Even Wales out-half Biggar saw the funny side as the number 10s unpacked having both been losing PRO12 semi-finalists that weekend.
Sexton’s Leinster and Biggar’s Ospreys were in camp earlier than they had hoped for alongside fellow fly-half Owen Farrell, who had lost with Saracens in their Aviva Premiership semi-final at Exeter.
While all would have rather been with their clubs battling for silverware, joining up with the Lions for an extra week’s tour preparation ahead of yesterday’s departure for New Zealand came a very close second.
“You’d have been a bit more battle-hardened if you’d played a final,” Biggar said, “but in terms of getting up to speed with the calls and getting to know the majority of the boys, making it easier to interact and to understand what the coaches are after, spend a bit of time on laptops, getting used to the language being used, it’s been a really good week in terms of losing.
“Being a number 10, it’s not an easy position to come into a new environment. You have to make sure you’re up to speed. I was rooming with Johnny Sexton last week and it’s probably been the narkiest room in the hotel, but it was a really good week.”
Having all three playmakers in the squad for an extra week in Kildare was certainly a bonus for head coach Warren Gatland and his staff having only had one half-back available, Scotland scrum-half Greig Laidlaw, for the first week’s training at Vale of Glamorgan.
Biggar, too, was grateful for the extra days together on the training field, even if they are rivals for the starting Test jersey.
“What I have found interesting (with Sexton and Farrell) is the amount you pick up from them, and that goes for other players as well. We have chats after training and talk about tactics. The two have so much knowledge and it is really interesting. Johnny and I have got on really well and after playing so often against him, it is good to be on the same side.
“I am looking forward to challenging him and Owen and being with them gives you a good perspective on 10 play. We are not holding anything back from each other: the greater aim is to win the Test series so if any of us has any knowledge that can help the team win games from small detail, it is important we put it out there.
“We are all confident characters who are not afraid to speak our minds and say what we think. That will suit the team well. We are competing for the same position and we all want to play in that 10 shirt but the most important thing is not the battle for places but we do everything on and off the field and back whoever is playing in all the games because we have the chance to achieve something historic.”
Another strength in the Lions armoury, and one with which they are confident they have a definite advantage over the All Blacks is the quality of goal-kicking in the touring party, not just Biggar, Sexton and Farrell but also full-backs and 2013 tourists Stuart Hogg and Leigh Halfpenny, who was first-choice kicker in the series victory over Australia four years ago.
All five have been getting used to place-kicking with the adidas balls to be used in New Zealand, a change from the Rhino ones used in the Guinness PRO12.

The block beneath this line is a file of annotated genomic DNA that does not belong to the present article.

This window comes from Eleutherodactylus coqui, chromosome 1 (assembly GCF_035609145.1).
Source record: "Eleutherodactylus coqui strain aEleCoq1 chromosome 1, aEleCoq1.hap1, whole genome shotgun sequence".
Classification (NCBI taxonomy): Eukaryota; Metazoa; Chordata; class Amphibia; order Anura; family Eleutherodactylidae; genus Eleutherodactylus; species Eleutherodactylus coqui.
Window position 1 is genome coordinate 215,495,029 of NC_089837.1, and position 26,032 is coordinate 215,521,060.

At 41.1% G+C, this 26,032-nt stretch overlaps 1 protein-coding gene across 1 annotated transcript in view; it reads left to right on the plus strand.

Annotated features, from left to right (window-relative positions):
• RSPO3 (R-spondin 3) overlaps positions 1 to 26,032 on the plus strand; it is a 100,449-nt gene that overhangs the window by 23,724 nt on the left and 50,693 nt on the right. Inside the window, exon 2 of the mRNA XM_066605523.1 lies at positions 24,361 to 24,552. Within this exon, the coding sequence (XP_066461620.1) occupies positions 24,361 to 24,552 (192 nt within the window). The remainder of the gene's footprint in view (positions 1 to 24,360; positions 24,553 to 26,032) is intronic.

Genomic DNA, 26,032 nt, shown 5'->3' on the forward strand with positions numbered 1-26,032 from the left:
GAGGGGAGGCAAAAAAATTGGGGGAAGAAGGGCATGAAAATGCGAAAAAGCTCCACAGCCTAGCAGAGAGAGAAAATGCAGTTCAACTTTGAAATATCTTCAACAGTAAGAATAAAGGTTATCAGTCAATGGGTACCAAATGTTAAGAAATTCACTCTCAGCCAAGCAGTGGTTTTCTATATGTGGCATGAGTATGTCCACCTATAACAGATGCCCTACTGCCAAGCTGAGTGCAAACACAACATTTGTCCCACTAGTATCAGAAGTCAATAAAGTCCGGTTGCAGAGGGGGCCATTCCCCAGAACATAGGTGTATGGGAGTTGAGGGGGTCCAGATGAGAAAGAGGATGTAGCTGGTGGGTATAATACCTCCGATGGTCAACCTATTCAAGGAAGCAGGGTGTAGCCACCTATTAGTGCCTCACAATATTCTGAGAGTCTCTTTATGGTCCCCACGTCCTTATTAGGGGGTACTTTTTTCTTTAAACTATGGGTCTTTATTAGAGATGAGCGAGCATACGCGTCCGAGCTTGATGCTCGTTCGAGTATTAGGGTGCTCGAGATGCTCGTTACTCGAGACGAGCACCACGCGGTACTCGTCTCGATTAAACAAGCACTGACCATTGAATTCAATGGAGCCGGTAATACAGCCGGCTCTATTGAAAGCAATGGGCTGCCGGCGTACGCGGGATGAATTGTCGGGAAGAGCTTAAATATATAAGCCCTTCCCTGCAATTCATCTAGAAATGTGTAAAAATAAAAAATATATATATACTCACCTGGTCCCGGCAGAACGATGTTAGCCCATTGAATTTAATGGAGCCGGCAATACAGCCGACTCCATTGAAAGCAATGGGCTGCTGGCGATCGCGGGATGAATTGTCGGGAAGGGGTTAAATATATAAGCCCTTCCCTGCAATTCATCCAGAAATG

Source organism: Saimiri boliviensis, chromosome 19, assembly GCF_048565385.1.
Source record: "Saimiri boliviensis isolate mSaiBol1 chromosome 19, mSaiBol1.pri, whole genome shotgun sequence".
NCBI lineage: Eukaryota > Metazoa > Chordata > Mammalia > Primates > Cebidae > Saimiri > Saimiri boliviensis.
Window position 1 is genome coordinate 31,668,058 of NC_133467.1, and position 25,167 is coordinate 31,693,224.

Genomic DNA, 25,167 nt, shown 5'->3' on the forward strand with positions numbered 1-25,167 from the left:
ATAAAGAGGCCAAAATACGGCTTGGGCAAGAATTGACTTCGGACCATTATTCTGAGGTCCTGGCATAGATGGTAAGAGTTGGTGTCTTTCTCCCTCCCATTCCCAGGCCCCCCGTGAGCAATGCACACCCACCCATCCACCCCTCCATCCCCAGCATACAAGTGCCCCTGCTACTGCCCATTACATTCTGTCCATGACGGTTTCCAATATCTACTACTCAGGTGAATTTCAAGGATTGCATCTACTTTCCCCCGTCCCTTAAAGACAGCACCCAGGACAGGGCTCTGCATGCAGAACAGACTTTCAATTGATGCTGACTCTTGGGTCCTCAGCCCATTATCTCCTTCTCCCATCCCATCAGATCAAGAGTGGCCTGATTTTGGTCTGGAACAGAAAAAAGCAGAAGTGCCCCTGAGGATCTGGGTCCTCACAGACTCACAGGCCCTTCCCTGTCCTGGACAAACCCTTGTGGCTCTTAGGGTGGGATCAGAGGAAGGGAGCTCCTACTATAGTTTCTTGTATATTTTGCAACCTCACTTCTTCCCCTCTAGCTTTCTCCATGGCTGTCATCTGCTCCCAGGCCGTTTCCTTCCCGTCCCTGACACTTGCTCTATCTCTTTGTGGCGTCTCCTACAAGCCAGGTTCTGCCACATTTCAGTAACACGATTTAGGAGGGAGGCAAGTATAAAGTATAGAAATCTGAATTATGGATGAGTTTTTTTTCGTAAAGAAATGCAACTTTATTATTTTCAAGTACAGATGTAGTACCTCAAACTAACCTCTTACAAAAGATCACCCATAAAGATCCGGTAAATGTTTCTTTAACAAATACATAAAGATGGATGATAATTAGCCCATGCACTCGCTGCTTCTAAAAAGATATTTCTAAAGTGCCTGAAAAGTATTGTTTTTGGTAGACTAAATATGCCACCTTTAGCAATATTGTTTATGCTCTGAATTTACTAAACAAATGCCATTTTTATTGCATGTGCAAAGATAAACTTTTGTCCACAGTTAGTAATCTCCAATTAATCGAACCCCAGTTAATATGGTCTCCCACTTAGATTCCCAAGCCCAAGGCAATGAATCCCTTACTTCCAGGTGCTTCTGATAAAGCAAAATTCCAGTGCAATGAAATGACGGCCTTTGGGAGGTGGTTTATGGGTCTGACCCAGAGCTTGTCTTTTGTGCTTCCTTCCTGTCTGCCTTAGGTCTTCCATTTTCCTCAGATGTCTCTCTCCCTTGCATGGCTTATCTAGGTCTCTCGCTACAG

“The balls we will be using are a bit different to the ones in the PRO12 but they are brilliant,” Biggar said. “They travel a little bit further and I would like to have them week in week out. There are a few goal-kickers in the squad and Leigh is still to come (from Toulon) and put more pressure on. Stuart Hogg was winding them up from 60 metres in training and goal-kicking is a strength of ours with the number of kickers.” By the time the Lions touch down in Auckland tonight (Irish time), even the 11 late arrivals from last weekend’s finals at Twickenham and the Aviva Stadium will have had some getting to know you time and Biggar, by his own admission a player who keeps himself to himself, has appreciated the extra time together last week.
That was particularly important, he feels, for the fly-halves.
“There is a way you approach players you do not know: on the field, you want your 10 to have a bit of authority and then confidence to push you around the field rather than do it softly-softly, and when it comes to putting your foot down you are not taken as firmly as you would like. You have to find your way in and learn who can take a little bit more, a kick up the backside or something softer, and for the three of us it is about driving standards and leading the team around the pitch whoever is playing. For those of us who aren’t, it is about backing the guy up and helping out as much as we can.
“There are a couple of characters in the squad, Ben Te’o and Kyle Sinckler. They are real good value off the field. Players like that are important when you are away from home for six weeks. Then there are the likes of me who keep themselves to themselves and let the other guys take a bit of banter and stick. We have done a lot on the field this week but also a lot off it with the lads sitting down at dinner tables, no one else from your country on there, and interacting. I made the decision when coming down to breakfast that I did not want to be with players from my club or country because a tour like this is about getting on with guys you did not think you would get on with; you find out they are really good blokes. That is really important and almost as useful as what we’ve done on the field.”